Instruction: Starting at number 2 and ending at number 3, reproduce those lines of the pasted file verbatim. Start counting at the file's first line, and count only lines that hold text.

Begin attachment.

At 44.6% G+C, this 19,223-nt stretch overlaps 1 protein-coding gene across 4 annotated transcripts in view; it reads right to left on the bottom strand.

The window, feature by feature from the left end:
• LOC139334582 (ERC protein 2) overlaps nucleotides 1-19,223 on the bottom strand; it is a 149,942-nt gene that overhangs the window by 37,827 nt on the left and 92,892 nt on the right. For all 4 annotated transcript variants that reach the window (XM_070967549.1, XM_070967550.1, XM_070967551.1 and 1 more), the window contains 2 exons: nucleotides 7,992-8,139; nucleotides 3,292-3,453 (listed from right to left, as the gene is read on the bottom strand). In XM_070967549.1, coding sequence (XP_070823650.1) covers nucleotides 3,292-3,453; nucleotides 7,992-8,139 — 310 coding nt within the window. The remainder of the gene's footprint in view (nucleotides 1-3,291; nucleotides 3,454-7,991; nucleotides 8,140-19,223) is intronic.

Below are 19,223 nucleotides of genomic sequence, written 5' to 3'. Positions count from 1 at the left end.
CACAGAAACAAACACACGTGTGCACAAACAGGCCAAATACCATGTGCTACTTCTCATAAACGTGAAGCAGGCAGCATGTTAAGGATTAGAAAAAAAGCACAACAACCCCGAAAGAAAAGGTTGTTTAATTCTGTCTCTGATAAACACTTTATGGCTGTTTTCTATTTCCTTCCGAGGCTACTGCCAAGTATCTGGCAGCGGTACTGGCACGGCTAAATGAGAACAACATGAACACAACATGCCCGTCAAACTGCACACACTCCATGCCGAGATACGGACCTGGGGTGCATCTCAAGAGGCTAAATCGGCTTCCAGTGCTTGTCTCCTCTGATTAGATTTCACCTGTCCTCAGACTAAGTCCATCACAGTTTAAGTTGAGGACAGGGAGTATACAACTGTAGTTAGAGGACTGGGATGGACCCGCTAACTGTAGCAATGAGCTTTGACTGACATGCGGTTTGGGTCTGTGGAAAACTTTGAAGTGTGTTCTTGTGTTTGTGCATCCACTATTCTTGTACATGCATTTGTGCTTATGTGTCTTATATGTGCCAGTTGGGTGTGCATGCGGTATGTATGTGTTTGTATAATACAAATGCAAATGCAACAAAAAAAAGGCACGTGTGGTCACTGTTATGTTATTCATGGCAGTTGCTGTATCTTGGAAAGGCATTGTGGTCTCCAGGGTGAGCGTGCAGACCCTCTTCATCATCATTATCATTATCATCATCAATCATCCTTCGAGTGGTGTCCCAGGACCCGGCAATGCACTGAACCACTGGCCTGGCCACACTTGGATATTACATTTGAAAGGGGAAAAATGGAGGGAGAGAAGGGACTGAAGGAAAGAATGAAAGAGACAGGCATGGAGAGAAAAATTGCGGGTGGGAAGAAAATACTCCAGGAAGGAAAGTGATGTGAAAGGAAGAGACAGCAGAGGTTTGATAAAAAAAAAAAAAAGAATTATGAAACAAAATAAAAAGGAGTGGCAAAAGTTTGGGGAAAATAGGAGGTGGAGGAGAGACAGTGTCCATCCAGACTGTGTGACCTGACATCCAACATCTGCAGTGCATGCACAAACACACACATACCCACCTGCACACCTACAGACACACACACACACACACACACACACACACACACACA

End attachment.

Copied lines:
The window, feature by feature from the left end:
• LOC139334582 (ERC protein 2) overlaps nucleotides 1-19,223 on the bottom strand; it is a 149,942-nt gene that overhangs the window by 37,827 nt on the left and 92,892 nt on the right. For all 4 annotated transcript variants that reach the window (XM_070967549.1, XM_070967550.1, XM_070967551.1 and 1 more), the window contains 2 exons: nucleotides 7,992-8,139; nucleotides 3,292-3,453 (listed from right to left, as the gene is read on the bottom strand). In XM_070967549.1, coding sequence (XP_070823650.1) covers nucleotides 3,292-3,453; nucleotides 7,992-8,139 — 310 coding nt within the window. The remainder of the gene's footprint in view (nucleotides 1-3,291; nucleotides 3,454-7,991; nucleotides 8,140-19,223) is intronic.